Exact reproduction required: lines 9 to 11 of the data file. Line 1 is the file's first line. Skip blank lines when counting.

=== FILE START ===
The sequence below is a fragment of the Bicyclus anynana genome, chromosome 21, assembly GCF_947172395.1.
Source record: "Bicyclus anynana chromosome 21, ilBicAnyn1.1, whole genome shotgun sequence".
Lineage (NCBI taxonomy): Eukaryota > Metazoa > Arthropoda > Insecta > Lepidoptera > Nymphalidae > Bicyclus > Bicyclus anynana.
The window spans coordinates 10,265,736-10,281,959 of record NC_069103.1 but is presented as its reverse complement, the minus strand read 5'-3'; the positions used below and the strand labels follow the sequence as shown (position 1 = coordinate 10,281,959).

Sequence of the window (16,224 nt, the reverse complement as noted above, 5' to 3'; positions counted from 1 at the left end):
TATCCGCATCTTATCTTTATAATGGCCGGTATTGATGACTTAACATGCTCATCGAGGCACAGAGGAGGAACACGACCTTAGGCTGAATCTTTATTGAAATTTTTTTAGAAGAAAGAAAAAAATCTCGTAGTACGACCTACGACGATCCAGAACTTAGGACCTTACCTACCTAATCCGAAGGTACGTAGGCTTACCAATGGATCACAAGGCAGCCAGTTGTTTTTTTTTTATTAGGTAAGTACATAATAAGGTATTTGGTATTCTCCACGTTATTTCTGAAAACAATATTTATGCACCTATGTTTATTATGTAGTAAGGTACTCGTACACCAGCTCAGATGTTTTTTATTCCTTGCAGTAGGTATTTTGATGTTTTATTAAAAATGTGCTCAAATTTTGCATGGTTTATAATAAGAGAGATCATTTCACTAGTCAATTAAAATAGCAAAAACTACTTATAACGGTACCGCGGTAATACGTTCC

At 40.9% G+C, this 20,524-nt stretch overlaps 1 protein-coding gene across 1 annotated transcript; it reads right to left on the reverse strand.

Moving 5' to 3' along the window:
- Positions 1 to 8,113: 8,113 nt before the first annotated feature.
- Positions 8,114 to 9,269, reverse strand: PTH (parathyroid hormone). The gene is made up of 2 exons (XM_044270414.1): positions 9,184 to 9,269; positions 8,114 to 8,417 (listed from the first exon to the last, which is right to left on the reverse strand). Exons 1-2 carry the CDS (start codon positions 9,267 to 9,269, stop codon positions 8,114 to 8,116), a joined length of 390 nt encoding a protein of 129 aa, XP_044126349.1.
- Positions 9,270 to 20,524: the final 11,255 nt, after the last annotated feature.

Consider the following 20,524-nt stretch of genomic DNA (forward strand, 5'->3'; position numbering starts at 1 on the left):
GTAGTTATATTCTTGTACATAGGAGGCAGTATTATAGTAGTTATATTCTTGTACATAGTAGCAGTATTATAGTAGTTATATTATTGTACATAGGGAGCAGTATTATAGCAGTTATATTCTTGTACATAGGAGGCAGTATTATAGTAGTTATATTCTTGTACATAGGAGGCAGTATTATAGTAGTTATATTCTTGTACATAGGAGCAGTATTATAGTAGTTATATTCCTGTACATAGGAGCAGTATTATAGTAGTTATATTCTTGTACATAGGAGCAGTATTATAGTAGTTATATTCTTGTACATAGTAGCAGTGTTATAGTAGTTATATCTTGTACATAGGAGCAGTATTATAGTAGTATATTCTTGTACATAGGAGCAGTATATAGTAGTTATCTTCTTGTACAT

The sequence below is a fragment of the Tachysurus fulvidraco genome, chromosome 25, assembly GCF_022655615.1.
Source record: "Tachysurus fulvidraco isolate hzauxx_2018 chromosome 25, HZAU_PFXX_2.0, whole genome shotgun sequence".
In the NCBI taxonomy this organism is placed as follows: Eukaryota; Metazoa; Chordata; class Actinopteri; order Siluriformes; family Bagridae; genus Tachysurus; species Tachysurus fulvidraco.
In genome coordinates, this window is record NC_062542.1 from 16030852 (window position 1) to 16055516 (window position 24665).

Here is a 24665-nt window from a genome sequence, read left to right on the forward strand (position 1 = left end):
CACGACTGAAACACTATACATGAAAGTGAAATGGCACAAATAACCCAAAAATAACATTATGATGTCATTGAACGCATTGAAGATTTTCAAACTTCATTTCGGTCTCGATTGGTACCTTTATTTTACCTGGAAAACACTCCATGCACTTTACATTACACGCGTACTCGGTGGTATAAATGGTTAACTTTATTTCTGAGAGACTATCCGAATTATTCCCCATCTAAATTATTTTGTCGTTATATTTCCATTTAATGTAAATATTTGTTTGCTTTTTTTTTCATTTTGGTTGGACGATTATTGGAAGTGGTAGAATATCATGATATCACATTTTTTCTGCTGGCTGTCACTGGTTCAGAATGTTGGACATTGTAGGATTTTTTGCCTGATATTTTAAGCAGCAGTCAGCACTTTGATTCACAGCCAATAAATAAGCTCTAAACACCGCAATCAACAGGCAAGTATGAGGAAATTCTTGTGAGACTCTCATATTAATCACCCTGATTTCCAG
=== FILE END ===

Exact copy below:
- Positions 1 to 8,113: 8,113 nt before the first annotated feature.
- Positions 8,114 to 9,269, reverse strand: PTH (parathyroid hormone). The gene is made up of 2 exons (XM_044270414.1): positions 9,184 to 9,269; positions 8,114 to 8,417 (listed from the first exon to the last, which is right to left on the reverse strand). Exons 1-2 carry the CDS (start codon positions 9,267 to 9,269, stop codon positions 8,114 to 8,116), a joined length of 390 nt encoding a protein of 129 aa, XP_044126349.1.
- Positions 9,270 to 20,524: the final 11,255 nt, after the last annotated feature.